Oct. 10 (Bloomberg) -- The Asian hornet, a bee-killing predator first seen in France in 2004, will be declared an invasive and harmful exotic, allowing the government to set up country-wide pest control programs.
The species, whose scientific name is Vespa velutina, is a major cause of damage to honey bees, contributing to the colony disappearance observed in past years, the Agriculture and Environment Ministries wrote in a joint statement today.
The hornet may have come to Europe in pottery from China imported by a plant breeder in France’s southwest, according to the Paris-based National Museum of Natural History’s website. The insect has spread at a pace of about 100 kilometers (62 miles) a year since 2004, and in 2011 had invaded about half the country as well as expanded to Spain and Portugal and possibly Belgium, museum data shows.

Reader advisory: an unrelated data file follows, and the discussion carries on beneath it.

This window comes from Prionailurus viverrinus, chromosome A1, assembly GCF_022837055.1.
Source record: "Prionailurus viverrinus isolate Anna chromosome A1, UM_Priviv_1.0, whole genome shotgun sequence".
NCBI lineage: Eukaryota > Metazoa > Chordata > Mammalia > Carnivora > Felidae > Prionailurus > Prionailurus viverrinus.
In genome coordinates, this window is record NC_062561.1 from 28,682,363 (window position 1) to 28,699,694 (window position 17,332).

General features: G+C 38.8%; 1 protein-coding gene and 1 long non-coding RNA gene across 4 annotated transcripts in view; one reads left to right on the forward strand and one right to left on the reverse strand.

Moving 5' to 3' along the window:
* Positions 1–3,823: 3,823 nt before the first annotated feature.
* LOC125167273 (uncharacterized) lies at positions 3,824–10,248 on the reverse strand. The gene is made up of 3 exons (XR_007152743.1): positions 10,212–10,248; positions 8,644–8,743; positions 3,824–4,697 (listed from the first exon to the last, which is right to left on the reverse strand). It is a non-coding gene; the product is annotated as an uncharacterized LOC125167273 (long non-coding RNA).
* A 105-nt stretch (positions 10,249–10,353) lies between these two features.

“Faced with the importance and the urgency of the situation, the two ministers have put in place an accelerated procedure to assure a classification as an invasive exotic species and a harmful species by the end of the year,” the ministries wrote in a statement.
Vespa velutina is the only hornet that has been accidentally introduced in Europe, according to a fact sheet published by the museum. The Asian hornet is not considered aggressive to humans, and nests can be observed from a distance of 4 to 5 meters (13 to 16 feet) without any risk, according to the data.
An Asian hornet will hover in front of a bee hive and capture gatherer bees, killing them with its jaws, the museum said. The predator will then cut off the bee’s head, legs, wings and abdomen, taking the corpse to its nest to feed hornet larvae, according to the museum.
The government decision will open for public consultation tomorrow for a 15-day period, the ministries wrote. Classifying the Asian hornet as an invasive exotic species and a health risk allows for setting up compulsory control programs at a national and local level, they said.
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